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Eur J Surg Oncol. 2013 Dec;39(12):1377-83. doi: 10.1016/j.ejso.2013.09.021. Epub 2013 Oct 6.

Liver metastases from breast cancer: Surgical resection or not? A case-matched control study in highly selected patients.

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  • 1Department of Surgical Oncology, Institut Curie, 26 rue d'Ulm, 75248 Paris Cedex, France. Electronic address:



To determine whether, in a highly selected patient population, medical treatment combined with surgical resection of liver metastases from breast cancer is associated with improved survival compared with medical treatment alone.


Between 1988 and 2007, 100 liver resections for metastatic breast cancer were performed at Institut Curie, 51 of which met the criteria for inclusion in this case-control study. With the exception of bone metastases, patients with other distant metastasis sites were excluded. Surgery was only performed in patients with stable disease or disease responding to medical treatment evaluated by imaging evaluation. Surgical cases were individually matched with 51 patients receiving medical treatment only. All patients had 4 or fewer resectable liver metastases. The study group was matched with the control group for age, year of breast cancer diagnosis, time to metastasis, TNM stage, hormone receptor status and breast cancer tumour pathology.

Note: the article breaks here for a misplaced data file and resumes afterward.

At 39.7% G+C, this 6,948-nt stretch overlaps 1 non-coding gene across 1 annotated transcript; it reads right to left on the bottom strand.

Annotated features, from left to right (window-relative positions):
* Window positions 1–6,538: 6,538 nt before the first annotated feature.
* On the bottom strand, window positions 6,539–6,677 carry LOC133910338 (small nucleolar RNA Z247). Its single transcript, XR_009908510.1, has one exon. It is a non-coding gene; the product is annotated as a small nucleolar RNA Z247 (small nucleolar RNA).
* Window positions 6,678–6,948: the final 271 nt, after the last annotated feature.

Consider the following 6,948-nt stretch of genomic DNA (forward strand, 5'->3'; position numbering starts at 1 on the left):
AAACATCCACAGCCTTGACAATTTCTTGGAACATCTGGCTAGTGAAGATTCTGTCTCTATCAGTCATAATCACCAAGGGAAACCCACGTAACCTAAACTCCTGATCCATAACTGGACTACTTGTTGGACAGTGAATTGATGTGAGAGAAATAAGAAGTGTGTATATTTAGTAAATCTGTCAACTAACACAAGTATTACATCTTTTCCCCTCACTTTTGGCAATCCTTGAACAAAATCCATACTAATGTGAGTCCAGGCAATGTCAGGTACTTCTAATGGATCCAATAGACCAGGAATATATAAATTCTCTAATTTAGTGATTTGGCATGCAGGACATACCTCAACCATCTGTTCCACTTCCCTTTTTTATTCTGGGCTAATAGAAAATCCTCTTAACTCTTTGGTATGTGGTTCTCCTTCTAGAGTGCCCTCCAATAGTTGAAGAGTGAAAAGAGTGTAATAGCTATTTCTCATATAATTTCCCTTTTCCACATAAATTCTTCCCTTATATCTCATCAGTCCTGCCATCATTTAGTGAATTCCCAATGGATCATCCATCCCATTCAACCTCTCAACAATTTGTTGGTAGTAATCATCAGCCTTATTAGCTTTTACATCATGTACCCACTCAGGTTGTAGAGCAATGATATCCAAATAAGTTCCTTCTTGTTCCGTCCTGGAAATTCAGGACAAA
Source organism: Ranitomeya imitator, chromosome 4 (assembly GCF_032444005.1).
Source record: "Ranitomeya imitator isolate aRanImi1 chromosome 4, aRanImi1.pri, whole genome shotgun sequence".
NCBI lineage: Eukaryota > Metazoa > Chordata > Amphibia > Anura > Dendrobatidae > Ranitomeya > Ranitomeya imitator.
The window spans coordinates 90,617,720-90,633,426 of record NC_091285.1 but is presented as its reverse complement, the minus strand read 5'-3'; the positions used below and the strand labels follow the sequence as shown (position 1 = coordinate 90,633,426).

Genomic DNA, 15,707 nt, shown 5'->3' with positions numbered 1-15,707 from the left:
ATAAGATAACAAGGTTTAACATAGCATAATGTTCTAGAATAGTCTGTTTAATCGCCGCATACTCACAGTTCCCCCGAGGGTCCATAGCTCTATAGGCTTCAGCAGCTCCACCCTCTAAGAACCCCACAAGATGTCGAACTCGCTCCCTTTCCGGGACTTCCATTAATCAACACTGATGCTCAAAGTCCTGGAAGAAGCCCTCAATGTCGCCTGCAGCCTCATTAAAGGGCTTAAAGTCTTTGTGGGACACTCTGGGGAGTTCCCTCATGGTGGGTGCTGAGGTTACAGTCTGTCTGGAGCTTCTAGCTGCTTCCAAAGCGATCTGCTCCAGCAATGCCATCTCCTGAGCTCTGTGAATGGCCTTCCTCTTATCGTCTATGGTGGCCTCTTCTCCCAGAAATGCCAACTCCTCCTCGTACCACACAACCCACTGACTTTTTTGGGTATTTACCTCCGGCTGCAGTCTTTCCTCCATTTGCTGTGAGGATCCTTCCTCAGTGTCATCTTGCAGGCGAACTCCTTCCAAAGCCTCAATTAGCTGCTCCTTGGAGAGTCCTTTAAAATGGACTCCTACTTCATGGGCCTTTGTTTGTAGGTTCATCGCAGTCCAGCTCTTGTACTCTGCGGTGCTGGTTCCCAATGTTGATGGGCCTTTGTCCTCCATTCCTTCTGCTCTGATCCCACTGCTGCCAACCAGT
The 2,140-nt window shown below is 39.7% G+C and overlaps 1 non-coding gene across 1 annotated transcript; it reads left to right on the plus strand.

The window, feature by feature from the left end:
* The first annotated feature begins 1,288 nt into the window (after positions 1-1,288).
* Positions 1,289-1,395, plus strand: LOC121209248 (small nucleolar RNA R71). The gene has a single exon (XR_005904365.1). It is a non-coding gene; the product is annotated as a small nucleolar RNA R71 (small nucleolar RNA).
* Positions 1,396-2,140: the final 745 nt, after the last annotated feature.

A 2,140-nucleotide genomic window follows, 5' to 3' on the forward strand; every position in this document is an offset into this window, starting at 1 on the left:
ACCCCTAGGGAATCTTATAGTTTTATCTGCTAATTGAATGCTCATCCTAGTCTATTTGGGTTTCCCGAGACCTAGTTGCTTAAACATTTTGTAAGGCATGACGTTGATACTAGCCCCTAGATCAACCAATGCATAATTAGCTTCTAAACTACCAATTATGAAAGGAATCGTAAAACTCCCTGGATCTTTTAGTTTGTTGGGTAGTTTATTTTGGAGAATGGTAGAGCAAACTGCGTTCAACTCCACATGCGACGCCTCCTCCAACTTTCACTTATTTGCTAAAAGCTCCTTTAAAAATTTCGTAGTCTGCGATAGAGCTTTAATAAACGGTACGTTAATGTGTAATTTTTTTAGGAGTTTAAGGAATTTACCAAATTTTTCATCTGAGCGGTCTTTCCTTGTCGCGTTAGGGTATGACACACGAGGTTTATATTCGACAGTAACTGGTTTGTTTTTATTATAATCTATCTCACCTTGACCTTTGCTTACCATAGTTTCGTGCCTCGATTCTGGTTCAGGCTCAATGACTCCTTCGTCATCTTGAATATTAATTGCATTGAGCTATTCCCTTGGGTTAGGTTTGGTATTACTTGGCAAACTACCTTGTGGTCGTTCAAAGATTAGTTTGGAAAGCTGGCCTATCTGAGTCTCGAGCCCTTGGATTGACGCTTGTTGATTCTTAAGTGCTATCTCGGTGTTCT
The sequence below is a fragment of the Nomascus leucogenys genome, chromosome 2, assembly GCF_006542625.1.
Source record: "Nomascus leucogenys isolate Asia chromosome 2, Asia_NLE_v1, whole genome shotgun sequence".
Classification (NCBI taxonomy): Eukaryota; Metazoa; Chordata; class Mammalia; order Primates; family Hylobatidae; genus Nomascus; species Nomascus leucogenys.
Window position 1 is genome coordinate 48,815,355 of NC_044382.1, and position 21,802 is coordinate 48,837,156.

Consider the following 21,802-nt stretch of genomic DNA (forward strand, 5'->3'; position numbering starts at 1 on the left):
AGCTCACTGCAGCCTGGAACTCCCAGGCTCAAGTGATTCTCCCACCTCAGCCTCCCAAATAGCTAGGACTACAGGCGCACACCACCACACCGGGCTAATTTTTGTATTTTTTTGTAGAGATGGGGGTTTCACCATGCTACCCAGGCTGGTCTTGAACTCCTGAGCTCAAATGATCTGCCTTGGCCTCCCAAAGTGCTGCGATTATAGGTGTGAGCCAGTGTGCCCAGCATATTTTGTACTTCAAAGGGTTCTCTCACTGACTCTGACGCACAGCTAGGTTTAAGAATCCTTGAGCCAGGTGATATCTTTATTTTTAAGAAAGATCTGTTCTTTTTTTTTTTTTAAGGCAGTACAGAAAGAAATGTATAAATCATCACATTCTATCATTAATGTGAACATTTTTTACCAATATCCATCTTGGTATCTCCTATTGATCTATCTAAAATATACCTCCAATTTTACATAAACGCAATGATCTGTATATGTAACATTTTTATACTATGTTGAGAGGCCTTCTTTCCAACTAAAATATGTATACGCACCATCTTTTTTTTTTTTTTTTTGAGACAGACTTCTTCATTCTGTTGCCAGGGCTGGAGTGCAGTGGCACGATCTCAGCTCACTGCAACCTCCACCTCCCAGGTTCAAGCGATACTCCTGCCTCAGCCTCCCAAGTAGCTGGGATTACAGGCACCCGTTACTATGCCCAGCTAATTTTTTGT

Univariate analysis confirmed a survival advantage for patients lacking bone metastases and axillary lymphadenopathy at the time of breast cancer diagnosis and for surgically treated patients. Multivariate analysis indicated that surgery and the absence of bone metastases were associated with a better prognosis. A multivariate Cox model adapted for paired data showed a RR = 3.04 (CI: 1.87-4.92) (p < 0.0001) in favour of surgical treatment.


Surgical resection of liver metastases from primary breast cancer appears to provide a survival benefit for highly selected patients.


Breast cancer; Liver metastases; Liver resection

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